A friend remembers her mother trying to teach her and her sibling good manners at the breakfast table when they were young. "What's the magic word?" their mother asked before sliding pancakes on their plates. The younger sister thought and then answered triumphantly, "Bippity-boppity-boo!"
Well, that was then and this is now. As challenging as it's always been to teach children to be courteous, many parents think it's much more difficult today.
In the current climate world, rudeness often reigns. Cyberbullying is all too common. Television reality shows depict backstabbing behaviors and bickering. Politicians--even some of those running for the highest office in our land--hurl insults. Kids observe road rage, toxic interactions on playing fields and in sports arenas--and even in their own homes. (OK--who hasn't slammed a door or otherwise shown a regrettable lack of restraint or decorum in front of our children at least once?)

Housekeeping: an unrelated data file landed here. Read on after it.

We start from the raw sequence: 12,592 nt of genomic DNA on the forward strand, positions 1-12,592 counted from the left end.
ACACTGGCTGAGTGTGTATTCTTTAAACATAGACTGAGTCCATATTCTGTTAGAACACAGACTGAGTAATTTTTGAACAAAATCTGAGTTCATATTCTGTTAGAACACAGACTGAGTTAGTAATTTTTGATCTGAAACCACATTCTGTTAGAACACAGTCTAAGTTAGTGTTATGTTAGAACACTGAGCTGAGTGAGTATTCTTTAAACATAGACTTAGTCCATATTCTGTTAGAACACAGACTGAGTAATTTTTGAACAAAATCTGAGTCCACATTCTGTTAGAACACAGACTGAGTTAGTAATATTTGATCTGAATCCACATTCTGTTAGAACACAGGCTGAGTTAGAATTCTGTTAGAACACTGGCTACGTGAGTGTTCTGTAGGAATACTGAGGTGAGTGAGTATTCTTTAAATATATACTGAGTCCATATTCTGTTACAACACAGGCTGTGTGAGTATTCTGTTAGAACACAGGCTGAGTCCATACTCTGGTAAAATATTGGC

An overwhelming majority of Americans across all generations believe that lack of civility is a major societal problem today. And most of us think the problem is only going to worsen, because kids need to see civility modeled in order to learn it and that's increasingly a tall order. Parents have to work harder than ever, it seems, to teach kids what they need to live peacefully with one another--things like self-awareness and self-control, empathy, an understanding of the importance of thinking not just about ourselves but also about the common good.
Where to begin? Here are a few suggestions.
- When your children witness or observe incivility, don't miss the opportunity to talk with them about it. Explain why what was said was inappropriate. Encourage them to put themselves in the shoes of the recipient of the mean-spirited words or behavior. Teaching them how to look at the situation through the lens of the other person is one good way to teach empathy.